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Welding Shop

Anyone who welds - pro or hobby - this is a MUST read (SAFETY)

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Old 04-16-2012, 11:26:42 AM
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Default Re: Anyone who welds - pro or hobby - this is a MUST read (SAFETY)

phosgene was one of the primary fillers in gas shells during WWI thats why its often confused with mustard gas. I have never experianced that gas yet though. I have experianced chlorine gas while disolving mortar samples for analisis...nasty stuff. I have also, while doing a fire assay on sulphide ore, got a noze full of Hydrogen Sulphide gas again not pleasant. While we are on the topic of welding hazards I am surprized no one has brought up radiation hazards. Some Tig welding rods contain thorium, a radioactive element that you really do not want in your lungs. Likewise some alloys (mostly aluminum or zinc) contain thorium so care is advisable. Be carefull of some bronze and brass material also. Arsenic bronze was once commonly used for things like pipe fittings which while relatively harmless as is its a big problem if you cut grind or melt it. All this to say wearing some kind of dust mask is just smart practice.
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Old 11-11-2012, 12:53:53 AM
Giles Giles is offline
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Default Re: Anyone who welds - pro or hobby - this is a MUST read (SAFETY)

Originally Posted by Jeff in PA View Post

The guy used brake cleaner to clean a part before he welded it. He got a tiny puff of smoke and it literally almost killed him. The cleaner turned into Phosgene gas which is deadly.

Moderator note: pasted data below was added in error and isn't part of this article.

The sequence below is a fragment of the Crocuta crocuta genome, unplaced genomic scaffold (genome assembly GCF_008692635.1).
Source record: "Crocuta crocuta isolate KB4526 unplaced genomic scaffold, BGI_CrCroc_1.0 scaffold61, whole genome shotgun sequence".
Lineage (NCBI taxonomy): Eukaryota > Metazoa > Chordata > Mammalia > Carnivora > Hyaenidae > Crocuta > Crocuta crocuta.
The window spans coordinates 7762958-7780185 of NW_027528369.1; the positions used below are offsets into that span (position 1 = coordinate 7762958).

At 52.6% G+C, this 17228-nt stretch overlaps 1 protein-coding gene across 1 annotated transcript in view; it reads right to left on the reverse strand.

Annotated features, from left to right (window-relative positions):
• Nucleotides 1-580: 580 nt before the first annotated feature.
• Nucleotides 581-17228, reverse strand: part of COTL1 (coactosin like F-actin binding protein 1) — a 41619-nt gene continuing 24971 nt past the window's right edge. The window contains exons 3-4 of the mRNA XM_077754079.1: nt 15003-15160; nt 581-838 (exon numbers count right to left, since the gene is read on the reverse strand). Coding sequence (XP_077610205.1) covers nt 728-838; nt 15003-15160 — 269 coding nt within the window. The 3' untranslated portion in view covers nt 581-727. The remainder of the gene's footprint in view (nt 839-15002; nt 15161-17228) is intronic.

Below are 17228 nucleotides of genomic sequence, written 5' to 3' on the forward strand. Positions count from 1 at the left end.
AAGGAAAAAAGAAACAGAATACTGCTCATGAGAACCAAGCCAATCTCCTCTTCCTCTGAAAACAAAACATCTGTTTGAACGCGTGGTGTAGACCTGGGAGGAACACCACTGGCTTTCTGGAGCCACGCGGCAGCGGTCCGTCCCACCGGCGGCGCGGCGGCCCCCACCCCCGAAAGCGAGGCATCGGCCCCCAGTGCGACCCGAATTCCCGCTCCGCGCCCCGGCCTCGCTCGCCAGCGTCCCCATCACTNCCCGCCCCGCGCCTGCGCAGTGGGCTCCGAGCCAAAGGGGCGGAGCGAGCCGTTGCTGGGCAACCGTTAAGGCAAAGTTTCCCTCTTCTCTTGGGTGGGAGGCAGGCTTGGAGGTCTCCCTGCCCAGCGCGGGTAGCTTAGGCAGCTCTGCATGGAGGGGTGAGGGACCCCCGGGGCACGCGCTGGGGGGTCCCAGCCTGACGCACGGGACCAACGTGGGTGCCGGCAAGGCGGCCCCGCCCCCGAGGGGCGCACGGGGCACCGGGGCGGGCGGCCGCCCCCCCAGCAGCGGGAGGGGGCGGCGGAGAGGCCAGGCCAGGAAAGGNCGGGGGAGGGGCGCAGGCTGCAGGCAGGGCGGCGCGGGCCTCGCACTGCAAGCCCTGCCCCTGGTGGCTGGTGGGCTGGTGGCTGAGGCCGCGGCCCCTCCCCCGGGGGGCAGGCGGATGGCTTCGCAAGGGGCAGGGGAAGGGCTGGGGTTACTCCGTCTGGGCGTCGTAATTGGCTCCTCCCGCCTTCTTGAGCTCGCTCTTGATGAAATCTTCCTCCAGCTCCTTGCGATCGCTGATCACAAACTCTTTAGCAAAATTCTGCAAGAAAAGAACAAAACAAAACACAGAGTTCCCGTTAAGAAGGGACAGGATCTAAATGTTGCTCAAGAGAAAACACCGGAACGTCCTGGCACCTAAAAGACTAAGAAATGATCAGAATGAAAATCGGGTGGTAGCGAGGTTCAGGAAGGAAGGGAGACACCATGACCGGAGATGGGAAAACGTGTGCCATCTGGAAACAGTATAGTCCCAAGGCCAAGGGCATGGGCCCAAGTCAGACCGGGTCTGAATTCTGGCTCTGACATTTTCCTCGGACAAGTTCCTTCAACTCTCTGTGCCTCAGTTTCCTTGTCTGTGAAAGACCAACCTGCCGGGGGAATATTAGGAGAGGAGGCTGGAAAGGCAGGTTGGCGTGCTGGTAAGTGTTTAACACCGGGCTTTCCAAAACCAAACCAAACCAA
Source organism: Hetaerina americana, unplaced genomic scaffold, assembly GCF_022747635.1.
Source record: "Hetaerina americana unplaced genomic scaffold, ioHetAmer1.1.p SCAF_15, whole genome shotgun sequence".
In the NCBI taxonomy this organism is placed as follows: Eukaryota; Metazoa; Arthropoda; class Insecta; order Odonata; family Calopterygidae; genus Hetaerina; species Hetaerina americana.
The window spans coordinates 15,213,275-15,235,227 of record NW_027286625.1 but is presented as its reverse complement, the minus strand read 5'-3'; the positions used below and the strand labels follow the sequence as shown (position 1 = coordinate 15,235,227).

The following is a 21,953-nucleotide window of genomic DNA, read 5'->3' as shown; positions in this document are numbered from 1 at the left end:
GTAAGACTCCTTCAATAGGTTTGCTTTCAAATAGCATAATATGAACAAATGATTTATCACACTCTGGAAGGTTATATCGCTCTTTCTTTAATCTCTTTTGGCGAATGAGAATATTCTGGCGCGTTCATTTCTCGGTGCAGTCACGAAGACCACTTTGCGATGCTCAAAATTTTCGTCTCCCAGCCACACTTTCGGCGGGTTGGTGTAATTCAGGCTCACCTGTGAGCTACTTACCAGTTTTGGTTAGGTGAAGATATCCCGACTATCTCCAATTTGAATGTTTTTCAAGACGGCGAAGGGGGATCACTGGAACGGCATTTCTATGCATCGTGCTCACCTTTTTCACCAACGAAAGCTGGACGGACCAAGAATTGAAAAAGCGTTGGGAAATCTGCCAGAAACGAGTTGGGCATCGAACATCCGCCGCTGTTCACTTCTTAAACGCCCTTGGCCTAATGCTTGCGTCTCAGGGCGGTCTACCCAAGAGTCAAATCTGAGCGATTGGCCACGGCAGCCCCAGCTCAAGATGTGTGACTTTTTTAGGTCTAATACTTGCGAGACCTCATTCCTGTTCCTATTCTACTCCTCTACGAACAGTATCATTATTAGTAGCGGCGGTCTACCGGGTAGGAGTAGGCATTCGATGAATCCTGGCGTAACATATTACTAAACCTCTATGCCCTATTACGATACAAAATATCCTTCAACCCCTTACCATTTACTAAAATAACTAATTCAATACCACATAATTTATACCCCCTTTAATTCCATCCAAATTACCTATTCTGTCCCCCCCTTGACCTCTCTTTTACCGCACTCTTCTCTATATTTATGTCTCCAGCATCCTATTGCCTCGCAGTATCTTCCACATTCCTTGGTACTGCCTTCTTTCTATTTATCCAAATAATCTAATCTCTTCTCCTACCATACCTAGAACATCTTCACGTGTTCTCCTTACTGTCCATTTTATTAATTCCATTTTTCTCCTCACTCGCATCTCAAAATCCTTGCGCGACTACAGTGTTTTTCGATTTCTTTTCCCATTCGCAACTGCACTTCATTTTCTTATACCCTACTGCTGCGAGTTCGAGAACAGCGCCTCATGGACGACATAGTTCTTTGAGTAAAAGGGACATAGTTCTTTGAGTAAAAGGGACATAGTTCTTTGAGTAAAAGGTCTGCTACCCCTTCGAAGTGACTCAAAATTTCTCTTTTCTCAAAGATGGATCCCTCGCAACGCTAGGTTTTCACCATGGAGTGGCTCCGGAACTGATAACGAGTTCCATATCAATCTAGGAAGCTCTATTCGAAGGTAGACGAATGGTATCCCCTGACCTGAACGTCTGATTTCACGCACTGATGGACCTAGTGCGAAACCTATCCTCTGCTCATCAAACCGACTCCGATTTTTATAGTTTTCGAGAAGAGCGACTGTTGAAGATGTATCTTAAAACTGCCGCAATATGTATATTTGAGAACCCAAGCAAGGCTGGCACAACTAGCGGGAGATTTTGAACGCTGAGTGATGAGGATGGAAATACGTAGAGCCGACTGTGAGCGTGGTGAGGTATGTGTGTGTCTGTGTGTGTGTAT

Please pass this on to anyone who welds.

Not good. Carb cleaner works great for aluminum but also sets of bad toxic smell
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Old 11-28-2014, 02:44:48 PM
Welder Extraordinare Welder Extraordinare is offline
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Default "DANGER" When using chlorinated solvents

I worked as a maintenance welder in a plant that made heat exchangers. they used a lot of tri chlor and per chlor ethlyene as a degreasing agent. The way it works is a part that has been cleaned by an chlorinated solvent, as it's heated it changes the fumes to hydrachloric acid. Then those fumes as it's exposed to the ultra violet light, from the welding arc. Turns the fumes to phosgene gas, which can be deadly. If using the chlorinated solvents, heat up the part with a propane torch outside, keeping yourself upwind and burn the solvent off. Then the part is ready for welding.

---------- Post added at 01:44 PM ---------- Previous post was at 01:41 PM ----------

I also wanted to add that when you heat up a metal part that has been cleaned with a chlorinated solvent. The fumes will smell like newely mowed hay.
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Old 02-27-2015, 06:27:04 PM
len k len k is offline
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Default Re: "DANGER" When using chlorinated solvents

The link in 1-st post died, I found the new one. It says the same thing as I recall.
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Old 12-12-2015, 09:15:19 PM
Doug McCafferty Doug McCafferty is offline
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Default Re: Anyone who welds - pro or hobby - this is a MUST read (SAFETY)

just the fumes off the welding rods will get to you Doug
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